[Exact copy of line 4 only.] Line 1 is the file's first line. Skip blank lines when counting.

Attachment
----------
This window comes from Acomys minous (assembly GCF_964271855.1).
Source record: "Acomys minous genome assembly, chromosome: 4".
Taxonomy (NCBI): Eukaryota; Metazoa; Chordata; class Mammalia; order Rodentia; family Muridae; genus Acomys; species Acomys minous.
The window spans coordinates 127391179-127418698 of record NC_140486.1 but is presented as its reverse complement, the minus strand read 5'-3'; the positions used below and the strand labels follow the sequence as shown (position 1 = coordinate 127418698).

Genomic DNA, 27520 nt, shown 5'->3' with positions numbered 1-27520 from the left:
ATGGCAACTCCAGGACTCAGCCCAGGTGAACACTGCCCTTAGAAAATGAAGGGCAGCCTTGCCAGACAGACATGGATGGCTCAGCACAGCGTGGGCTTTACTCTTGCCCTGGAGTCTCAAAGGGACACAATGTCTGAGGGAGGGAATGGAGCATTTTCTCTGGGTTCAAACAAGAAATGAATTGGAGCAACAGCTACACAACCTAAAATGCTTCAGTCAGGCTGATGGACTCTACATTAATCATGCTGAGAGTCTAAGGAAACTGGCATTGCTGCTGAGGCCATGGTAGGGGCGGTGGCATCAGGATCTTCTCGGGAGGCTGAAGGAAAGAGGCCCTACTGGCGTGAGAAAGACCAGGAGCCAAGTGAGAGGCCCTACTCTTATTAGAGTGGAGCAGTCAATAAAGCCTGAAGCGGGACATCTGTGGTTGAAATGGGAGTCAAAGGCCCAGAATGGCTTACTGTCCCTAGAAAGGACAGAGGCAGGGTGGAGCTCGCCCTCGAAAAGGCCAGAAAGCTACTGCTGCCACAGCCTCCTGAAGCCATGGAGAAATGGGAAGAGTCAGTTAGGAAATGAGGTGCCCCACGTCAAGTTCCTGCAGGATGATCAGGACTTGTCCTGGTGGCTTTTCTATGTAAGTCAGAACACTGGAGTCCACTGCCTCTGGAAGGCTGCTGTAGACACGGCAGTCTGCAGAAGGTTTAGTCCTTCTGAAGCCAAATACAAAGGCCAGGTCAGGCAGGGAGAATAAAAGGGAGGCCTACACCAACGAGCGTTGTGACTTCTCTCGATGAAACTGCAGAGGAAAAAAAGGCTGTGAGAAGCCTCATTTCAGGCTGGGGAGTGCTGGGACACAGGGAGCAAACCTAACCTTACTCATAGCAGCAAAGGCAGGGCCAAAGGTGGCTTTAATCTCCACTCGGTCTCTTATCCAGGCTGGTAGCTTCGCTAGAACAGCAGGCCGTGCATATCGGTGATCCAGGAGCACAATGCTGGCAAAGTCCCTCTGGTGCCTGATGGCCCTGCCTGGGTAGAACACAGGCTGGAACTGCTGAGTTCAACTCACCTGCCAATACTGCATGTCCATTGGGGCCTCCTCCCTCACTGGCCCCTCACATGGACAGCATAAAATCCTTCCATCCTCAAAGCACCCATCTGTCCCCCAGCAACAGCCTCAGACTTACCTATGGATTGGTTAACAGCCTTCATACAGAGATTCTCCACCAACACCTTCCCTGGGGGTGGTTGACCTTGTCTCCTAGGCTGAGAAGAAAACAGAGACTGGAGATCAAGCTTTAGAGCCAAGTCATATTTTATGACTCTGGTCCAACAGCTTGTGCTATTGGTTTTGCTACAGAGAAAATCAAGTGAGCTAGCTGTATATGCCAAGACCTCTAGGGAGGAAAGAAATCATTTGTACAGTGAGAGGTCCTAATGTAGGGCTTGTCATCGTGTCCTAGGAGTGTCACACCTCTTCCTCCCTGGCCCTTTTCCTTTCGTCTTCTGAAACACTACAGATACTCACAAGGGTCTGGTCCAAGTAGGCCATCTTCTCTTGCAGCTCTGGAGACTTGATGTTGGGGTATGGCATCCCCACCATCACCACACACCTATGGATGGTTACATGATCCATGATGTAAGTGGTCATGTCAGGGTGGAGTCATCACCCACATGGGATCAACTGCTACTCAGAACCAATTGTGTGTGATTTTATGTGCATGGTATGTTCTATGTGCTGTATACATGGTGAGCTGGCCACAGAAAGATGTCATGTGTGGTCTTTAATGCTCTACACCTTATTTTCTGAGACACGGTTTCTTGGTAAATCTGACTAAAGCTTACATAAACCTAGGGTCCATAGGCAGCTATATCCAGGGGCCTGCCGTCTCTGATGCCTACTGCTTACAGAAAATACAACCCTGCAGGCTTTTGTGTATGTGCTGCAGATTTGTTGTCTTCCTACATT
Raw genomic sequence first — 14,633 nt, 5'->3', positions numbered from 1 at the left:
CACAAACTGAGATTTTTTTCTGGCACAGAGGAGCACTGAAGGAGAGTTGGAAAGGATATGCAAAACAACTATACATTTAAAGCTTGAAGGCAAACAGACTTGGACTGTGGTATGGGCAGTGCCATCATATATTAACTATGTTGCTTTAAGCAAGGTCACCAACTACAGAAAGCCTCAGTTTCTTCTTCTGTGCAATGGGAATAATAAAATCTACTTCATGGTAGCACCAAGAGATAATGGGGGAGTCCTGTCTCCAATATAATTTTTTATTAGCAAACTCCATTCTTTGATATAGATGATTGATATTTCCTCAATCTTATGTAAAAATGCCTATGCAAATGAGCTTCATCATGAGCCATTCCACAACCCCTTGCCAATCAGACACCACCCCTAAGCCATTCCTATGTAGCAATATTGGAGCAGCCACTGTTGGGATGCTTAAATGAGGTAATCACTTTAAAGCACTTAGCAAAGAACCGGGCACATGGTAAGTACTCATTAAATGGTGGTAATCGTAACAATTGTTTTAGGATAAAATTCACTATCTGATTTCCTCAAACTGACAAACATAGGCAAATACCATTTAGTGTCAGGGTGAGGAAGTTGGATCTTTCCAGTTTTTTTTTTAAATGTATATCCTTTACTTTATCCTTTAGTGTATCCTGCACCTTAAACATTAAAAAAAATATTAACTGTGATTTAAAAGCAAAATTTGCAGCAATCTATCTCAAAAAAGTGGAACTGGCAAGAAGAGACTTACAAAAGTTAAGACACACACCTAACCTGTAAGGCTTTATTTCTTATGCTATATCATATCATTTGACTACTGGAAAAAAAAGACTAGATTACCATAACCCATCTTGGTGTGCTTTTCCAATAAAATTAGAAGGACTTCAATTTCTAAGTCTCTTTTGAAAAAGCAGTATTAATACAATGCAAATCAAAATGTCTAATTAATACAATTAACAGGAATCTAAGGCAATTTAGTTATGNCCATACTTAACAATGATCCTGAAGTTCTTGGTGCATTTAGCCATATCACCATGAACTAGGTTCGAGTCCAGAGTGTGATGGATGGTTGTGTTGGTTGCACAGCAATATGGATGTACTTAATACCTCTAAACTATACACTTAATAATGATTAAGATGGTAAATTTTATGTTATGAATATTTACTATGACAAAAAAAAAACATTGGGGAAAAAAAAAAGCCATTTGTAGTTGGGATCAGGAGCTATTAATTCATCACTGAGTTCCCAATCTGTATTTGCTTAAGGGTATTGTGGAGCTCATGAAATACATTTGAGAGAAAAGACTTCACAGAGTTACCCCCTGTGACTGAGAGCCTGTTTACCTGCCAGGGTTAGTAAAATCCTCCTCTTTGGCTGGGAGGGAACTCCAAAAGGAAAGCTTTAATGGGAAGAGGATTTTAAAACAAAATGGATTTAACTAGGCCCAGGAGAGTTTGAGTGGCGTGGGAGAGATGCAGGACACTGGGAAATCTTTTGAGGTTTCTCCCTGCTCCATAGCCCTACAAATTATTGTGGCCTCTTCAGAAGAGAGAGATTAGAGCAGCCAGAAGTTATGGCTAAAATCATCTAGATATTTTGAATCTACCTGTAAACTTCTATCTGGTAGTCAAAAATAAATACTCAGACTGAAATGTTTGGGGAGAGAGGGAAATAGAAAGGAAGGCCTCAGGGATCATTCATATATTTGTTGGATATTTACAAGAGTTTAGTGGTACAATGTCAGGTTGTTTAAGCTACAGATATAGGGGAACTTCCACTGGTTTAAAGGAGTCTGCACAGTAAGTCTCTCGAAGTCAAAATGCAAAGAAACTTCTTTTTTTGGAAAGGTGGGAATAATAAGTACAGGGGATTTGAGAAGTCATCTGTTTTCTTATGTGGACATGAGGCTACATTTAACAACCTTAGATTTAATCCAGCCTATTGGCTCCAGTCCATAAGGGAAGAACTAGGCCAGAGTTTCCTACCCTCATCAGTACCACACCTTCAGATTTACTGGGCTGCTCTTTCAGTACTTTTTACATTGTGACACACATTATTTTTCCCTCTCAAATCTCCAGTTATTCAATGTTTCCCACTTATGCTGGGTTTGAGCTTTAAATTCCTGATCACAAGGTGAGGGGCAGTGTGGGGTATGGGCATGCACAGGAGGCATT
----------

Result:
The window spans coordinates 127391179-127418698 of record NC_140486.1 but is presented as its reverse complement, the minus strand read 5'-3'; the positions used below and the strand labels follow the sequence as shown (position 1 = coordinate 127418698).